003: Corinne and the Cheese (Part 2)

This week we continue following the journey of a young woman in her quest to find herself and an unlikely partner in the bedroom.

Follow the show:

Email: ericbarrywrites@gmail.com

Listen to more from Heartache at soundcloud.com/heartache
Listen to more from Julian Gray at juliangraymusic.com

00:34 - Heartache - No More Control
04:16 - Hans Zimmer - Quantifiable Connection
09:40 - Mum - The Land Between Solar Systems
12:30 - Julian Gray - Breathe
13:25 - Hans Zimmer - Where We’re Going
19:41 - Phil Collins & Philip Bailey - Easy Lover
20:06 - Mum - K/Half Noise

Corinne and the Cheese (Part 2):

On Tuesday, July 7, 2015 my Honda Civic broke down on the side of El Camino Real in San Mateo. It would not be inaccurate to say that in many ways, I too broke down that night. I pressed my forehead down to the steering wheel, and closed my eyes.


I was 30 years old and living at home in the Bay Area. I was 30 years old and failing out of community college—which I didn’t even know you could do—and like many it wasn’t because of lack of capability, but lack of interest, which I suppose when you get down to it isn’t entirely different.

My mom and dad had never gone to college. They married young, and had me even younger. There were bumps in the road of course, but, they had survived.

My life was supposed to be better. They had worked so hard to make sure that my life would be better.

I worked at a frozen yogurt shop to make money. I was the sole person responsible for getting the Chocolate Cheesecake flavor on our menu.  I also seemed to be the only person who knew that even someone with a Harvard degree and a subscription to the New Yorker sounds like an idiot the moment the word “froyo” leaves their lips.

As time wore on, I tried to find purpose. I saw a psychiatrist, Dr. Kitzman, who would ask me how my week had been, then just stare at me for 48 minutes before asking for $90.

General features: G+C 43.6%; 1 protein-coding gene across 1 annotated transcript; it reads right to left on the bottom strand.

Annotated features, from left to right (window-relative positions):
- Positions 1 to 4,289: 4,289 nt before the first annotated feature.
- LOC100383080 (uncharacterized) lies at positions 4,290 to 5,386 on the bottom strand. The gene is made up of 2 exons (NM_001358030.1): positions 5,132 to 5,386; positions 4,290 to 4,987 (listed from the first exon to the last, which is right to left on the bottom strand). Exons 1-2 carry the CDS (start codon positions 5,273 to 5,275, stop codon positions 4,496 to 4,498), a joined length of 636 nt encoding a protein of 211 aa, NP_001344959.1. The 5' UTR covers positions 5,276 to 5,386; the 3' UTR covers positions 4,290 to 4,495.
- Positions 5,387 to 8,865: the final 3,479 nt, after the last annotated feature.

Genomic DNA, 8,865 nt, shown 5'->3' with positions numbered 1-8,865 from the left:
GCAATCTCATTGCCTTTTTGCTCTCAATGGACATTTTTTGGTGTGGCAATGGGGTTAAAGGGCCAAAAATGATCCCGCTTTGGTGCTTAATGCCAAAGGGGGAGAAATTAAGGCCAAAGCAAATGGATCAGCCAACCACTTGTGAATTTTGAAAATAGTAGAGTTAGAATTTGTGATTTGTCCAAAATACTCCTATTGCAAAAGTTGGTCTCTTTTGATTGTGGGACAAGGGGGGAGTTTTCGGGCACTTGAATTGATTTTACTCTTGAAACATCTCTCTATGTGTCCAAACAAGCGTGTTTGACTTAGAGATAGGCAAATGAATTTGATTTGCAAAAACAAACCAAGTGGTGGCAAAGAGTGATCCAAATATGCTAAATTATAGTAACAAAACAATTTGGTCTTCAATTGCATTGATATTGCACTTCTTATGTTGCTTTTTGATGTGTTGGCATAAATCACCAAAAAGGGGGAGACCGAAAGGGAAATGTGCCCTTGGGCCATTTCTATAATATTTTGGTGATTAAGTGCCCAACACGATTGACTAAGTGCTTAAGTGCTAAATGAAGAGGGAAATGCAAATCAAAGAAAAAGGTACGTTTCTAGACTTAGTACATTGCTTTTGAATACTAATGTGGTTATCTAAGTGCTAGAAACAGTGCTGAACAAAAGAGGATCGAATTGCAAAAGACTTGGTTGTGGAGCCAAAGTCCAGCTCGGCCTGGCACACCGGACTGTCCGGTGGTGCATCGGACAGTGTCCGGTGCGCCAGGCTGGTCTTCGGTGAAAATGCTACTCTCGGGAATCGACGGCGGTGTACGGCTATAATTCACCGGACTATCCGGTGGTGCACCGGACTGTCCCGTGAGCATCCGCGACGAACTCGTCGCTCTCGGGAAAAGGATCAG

I tinkered with different prescriptions. But no matter the medication, everything was just… floating.

I  didn’t wonder where my life had gone wrong, but I definitely wondered why my life hadn’t yet gone right.

There was no direction to go, so picked one.


At 30 years old, with $819, a body pillow, and my Honda Civic to my name, I set out on the road, from San Mateo, California all the way to El Camino Real in San Mateo, California, a grand total of 3.7 miles before my carburetor or transmission or one of those words literally exploded. Bang. Smoke. The whole production. Even my car was climaxing. I sat there, crying for what felt like hours, or however long the song “Trap Queen” by Fetty Wap is.

I didn’t said goodbye to my parents. I was afraid that if I did, I’d never end up leaving.

I opened my eyes and lifted my forehead from the steering wheel. It was 1:50 in the morning. It was raining. My cell phone was dead. Two blocks back had been a sign for Heidi’s Pies, a late-night diner. I breathed in. I breathed out. I turned off the engine, gathered my backpack, and headed towards the rotating neon sign.

I opened the door,  the bell hanging above it ringing out tinny. The lights were dim and the place was empty.

A man came back from the kitchen. He was greasy. His white apron was greasy, his thick hands, filled with tension as though his blood pressure was so high he’d burst with a pin - also greasy. His face looked stinky, and greasy. And his slicked back dark hair, balding, was greasy.

“Hey sorry, miss, power’s been out, we’re just running on a generator. We’re outta pretty much everything, I’m about to close up shop.”

“I was hoping to get something to eat.”

“Yeah, I’m sorry, I’m the only one here. No Heidi. No pies.”

The sky rocked with thunder. I looked back, the torrents of wet bouncing off the defective light poles.